The children of Alton Sterling, the black man fatally shot by a white police officer in Baton Rouge, Louisiana, nearly a year ago, are suing the city, the police department and the officer, the Associated Press reported. The wrongful death lawsuit, filed in a state court on Tuesday, alleges that Sterling's shooting fits a pattern of racist conduct and excessive force by Baton Rouge police.
Baton Rouge police officers have also sent racist text messages to colleagues about people who protested Sterling’s death, the family's lawsuit alleges.
"The City of Baton Rouge has a long standing pervasive policy of tolerating racist behavior by some of its officers," the suit says, according to the AP. "There have also been multiple verbal racist comments by officers reported to the department. This tolerance of such behavior directly leads to the mistreatment of individuals of African-American descent."
Attorneys for Sterling's five children said they expect current and former police officers to validate under oath that the shooting was the result of inadequate training and faulty police procedures. "This isn’t just lawyers talking and arguing. We have talked to officers who have said something is wrong and it must stop," the Sterlings' attorney, L. Chris Stewart, told the AP.
The lawsuit seeks unspecified damages. Don Coppola, a Baton Rouge Police Department spokesman, declined the AP's request for comment on Tuesday, citing the pending litigation.
(Editor's note:The following video contains graphic images.)
On July 5, Officers Blane Salamoni and Howie Lake II encountered Sterling, 37, after they were called to a Baton Rouge convenience store to investigate reports of a man with a gun. Following a brief struggle with Sterling, Salamoni shot him six times. The officer told investigators that he believed Sterling was reaching for a gun.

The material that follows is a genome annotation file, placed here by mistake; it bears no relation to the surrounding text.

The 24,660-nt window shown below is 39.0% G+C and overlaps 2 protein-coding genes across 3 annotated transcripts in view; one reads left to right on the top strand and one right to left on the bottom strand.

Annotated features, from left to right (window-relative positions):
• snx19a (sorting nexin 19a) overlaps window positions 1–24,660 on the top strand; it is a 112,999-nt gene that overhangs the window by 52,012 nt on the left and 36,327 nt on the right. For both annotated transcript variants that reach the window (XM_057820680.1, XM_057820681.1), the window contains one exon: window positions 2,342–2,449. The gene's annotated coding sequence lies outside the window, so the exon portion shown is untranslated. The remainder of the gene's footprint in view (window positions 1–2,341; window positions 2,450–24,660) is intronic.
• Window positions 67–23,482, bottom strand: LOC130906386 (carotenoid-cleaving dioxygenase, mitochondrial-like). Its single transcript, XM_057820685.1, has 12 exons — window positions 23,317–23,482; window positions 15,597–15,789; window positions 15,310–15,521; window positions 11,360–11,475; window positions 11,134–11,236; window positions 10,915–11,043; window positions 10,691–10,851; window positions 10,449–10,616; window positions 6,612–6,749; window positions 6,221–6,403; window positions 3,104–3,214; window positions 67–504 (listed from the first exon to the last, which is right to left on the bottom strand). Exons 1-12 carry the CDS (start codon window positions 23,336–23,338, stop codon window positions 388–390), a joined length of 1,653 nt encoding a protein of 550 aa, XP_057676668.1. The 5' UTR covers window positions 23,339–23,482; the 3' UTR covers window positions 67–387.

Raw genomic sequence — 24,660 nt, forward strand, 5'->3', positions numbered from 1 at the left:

Video of the incident was captured on bystanders' cellphones. Before the shooting, Sterling had reportedly been selling homemade CDs outside of the convenience store.
In May, the U.S. Department of Justice declined to file criminal civil rights charges against Salamoni or Lake. There wasn't enough evidence to support the idea that either officer acted unreasonably, acting U.S. attorney Corey Amundson said during a news conference on May 2.
Louisiana Attorney General Jeff Landry is reviewing the case to determine if state criminal charges will be filed against Salamoni and Lake.
Regardless of what happens in the state review, the Sterling family's lawsuit is meant to bring about changes in the police department, attorney Michael Adams told the AP. "We can’t do anything to bring Alton Sterling back," Adams said. "This is about his children and this is about bringing this community together."